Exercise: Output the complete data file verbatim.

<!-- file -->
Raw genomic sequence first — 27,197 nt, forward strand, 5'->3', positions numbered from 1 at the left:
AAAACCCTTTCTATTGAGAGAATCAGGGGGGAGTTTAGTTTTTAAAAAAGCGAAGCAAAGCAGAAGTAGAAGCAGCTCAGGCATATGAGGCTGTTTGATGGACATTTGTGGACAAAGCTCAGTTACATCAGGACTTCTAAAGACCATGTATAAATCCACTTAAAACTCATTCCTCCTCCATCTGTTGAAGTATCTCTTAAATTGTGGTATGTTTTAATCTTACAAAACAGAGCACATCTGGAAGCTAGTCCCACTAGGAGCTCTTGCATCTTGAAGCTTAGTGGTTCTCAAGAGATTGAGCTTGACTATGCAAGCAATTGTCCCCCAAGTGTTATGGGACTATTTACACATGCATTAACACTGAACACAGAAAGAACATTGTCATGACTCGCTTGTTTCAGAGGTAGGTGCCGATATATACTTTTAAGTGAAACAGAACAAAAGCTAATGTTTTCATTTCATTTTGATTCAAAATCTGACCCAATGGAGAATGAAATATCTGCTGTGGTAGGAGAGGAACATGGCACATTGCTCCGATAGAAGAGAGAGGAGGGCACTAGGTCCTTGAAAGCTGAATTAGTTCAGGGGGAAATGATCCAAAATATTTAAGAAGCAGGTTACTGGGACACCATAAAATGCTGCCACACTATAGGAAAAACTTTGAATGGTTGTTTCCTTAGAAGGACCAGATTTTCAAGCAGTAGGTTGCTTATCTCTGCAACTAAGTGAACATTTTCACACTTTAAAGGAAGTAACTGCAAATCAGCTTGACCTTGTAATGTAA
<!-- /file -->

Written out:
Raw genomic sequence first — 27,197 nt, forward strand, 5'->3', positions numbered from 1 at the left:
AAAACCCTTTCTATTGAGAGAATCAGGGGGGAGTTTAGTTTTTAAAAAAGCGAAGCAAAGCAGAAGTAGAAGCAGCTCAGGCATATGAGGCTGTTTGATGGACATTTGTGGACAAAGCTCAGTTACATCAGGACTTCTAAAGACCATGTATAAATCCACTTAAAACTCATTCCTCCTCCATCTGTTGAAGTATCTCTTAAATTGTGGTATGTTTTAATCTTACAAAACAGAGCACATCTGGAAGCTAGTCCCACTAGGAGCTCTTGCATCTTGAAGCTTAGTGGTTCTCAAGAGATTGAGCTTGACTATGCAAGCAATTGTCCCCCAAGTGTTATGGGACTATTTACACATGCATTAACACTGAACACAGAAAGAACATTGTCATGACTCGCTTGTTTCAGAGGTAGGTGCCGATATATACTTTTAAGTGAAACAGAACAAAAGCTAATGTTTTCATTTCATTTTGATTCAAAATCTGACCCAATGGAGAATGAAATATCTGCTGTGGTAGGAGAGGAACATGGCACATTGCTCCGATAGAAGAGAGAGGAGGGCACTAGGTCCTTGAAAGCTGAATTAGTTCAGGGGGAAATGATCCAAAATATTTAAGAAGCAGGTTACTGGGACACCATAAAATGCTGCCACACTATAGGAAAAACTTTGAATGGTTGTTTCCTTAGAAGGACCAGATTTTCAAGCAGTAGGTTGCTTATCTCTGCAACTAAGTGAACATTTTCACACTTTAAAGGAAGTAACTGCAAATCAGCTTGACCTTGTAATGTAA